Three or four years ago, my church set up a summer camp retreat.
They built a mess hall, cabins, and a couple shower and toilet
buildings. Cement slab, wood frame walls. Shingled roof.
The campers are complaining that when they touch the shower
handle, they can feel an electrical tingle. The WH is propane gas
fired. The propane line (black iron) also goes to a Rheem Contour
furnace, which supplies an overhead heat duct.
I took a VOM and length of copper pipe, used that to check from
the shower handle to the drain. Got 5 volts AC. Doesn't happen
when the power is switched off for the furnace.
I traced the wiring, the furnace was only put in a year or two
ago. (Nobody complained about shocks until the new furnace was
put in.) New, shiny copper wires. I pulled the wire nuts on the
neutral and ground. The wires are clean, adequately stripped
back, and the wire nuts get a good "bite". The panel box, like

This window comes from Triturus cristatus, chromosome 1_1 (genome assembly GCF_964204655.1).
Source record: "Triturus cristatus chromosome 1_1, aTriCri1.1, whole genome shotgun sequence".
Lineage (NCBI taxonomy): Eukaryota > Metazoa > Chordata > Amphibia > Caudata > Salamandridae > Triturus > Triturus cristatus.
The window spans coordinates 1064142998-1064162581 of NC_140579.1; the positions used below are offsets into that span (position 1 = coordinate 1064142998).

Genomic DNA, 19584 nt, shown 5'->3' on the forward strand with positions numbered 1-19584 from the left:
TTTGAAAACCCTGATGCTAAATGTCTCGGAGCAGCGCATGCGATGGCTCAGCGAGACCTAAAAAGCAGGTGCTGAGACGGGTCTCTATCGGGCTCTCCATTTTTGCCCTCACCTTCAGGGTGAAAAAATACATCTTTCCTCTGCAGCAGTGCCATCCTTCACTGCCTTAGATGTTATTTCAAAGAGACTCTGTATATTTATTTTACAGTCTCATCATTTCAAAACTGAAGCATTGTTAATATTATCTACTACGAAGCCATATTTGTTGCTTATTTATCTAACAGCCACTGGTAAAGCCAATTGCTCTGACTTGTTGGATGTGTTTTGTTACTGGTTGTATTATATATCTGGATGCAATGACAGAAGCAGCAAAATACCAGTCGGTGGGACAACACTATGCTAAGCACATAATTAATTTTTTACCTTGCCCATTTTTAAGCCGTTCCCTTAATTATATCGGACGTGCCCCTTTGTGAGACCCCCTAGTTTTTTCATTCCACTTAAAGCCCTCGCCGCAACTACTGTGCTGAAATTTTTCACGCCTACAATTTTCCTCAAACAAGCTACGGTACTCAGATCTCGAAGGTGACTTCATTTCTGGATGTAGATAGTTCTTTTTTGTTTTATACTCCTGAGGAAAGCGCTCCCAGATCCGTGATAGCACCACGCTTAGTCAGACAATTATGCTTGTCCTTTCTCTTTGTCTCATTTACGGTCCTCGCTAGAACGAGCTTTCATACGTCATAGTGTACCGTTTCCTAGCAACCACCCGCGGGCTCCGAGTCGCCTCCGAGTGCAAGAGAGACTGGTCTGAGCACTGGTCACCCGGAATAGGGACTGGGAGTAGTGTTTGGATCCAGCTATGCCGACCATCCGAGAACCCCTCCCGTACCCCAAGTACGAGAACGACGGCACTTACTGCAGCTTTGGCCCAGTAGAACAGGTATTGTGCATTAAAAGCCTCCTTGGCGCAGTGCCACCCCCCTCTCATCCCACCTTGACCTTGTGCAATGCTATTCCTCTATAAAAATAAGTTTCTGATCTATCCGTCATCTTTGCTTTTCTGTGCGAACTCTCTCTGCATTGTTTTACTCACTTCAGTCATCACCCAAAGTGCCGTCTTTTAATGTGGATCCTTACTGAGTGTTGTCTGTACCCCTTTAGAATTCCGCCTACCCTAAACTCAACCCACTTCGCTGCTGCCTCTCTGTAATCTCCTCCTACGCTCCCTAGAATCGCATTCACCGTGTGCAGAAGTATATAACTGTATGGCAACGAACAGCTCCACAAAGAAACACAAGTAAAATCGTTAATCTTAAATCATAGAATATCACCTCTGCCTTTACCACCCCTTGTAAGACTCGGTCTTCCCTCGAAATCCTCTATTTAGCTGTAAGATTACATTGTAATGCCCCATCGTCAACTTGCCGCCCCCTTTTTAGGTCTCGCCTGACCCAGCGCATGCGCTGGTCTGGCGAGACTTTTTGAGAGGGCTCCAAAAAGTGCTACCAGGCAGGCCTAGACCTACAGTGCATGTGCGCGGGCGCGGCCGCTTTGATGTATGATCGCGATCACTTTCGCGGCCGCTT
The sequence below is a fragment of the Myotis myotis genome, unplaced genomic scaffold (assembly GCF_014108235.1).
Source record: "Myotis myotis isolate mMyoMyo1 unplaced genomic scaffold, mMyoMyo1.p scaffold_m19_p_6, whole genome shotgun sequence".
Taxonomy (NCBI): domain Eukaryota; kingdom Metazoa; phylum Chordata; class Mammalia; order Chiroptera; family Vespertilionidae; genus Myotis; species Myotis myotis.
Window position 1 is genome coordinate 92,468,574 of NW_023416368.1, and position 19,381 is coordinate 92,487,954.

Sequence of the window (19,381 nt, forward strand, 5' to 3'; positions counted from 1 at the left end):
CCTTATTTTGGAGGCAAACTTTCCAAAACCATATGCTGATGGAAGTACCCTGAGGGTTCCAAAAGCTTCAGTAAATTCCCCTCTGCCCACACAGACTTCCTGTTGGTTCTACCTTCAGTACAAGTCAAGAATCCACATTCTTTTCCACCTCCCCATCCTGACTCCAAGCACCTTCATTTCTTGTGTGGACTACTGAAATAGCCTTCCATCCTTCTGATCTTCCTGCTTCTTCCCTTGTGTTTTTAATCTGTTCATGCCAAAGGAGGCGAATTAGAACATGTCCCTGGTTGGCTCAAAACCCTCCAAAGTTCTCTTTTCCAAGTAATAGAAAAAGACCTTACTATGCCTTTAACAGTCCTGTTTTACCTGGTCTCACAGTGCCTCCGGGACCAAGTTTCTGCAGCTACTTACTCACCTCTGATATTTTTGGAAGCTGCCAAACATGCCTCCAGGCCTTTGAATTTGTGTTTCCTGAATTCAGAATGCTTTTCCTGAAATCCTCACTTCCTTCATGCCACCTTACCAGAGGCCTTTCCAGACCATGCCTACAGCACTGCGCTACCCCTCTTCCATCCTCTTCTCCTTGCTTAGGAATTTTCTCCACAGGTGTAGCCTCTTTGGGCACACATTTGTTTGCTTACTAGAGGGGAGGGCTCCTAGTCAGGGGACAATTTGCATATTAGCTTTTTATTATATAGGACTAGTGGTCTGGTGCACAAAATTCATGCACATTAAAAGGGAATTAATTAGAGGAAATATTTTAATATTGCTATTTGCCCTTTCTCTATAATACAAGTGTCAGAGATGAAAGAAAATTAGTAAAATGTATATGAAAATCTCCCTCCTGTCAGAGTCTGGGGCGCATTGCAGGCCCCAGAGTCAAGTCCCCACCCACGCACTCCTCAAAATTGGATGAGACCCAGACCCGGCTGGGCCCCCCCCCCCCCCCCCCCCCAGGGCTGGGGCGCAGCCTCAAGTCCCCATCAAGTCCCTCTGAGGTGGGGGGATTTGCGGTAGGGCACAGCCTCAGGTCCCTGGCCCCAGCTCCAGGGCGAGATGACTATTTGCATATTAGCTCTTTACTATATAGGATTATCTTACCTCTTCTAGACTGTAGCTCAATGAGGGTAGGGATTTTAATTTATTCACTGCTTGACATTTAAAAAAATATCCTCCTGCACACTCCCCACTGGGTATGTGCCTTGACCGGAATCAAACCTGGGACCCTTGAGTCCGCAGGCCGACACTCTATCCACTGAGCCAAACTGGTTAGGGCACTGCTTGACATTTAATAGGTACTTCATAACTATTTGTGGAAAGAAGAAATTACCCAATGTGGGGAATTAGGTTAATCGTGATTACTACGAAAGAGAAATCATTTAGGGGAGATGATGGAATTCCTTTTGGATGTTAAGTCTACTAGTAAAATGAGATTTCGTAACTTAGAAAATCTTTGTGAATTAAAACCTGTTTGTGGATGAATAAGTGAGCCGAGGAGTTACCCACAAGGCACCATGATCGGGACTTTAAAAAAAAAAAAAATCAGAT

the rest of the building is only two or three years old, and nice
The WH has dielectric thread connections at the top, I can see
the red plastic at the fitting. From what I can tell, the water
main coming out of the ground is plastic.
The questions are:
1) Why would a brand new furnace be leaking power? And how's it
getting into the shower? The only other electrical devices in the
building are lights, and a couple electric sockets.
2) Why isn't the power going out the neutral and ground?
3) How to safely take care of the problem so the campers aren't
My thoughts at the moment, are that the neutral / ground has some
corrosion or resistance past the panel. Meaning outside the
building. And that the solution is to run a new ground wire out
the wall, and sink a ground stake right outside the wall with the
panel box. Any other thoughts of how to handle this shocking
Christopher A. Young
You can\'t shout down a troll.
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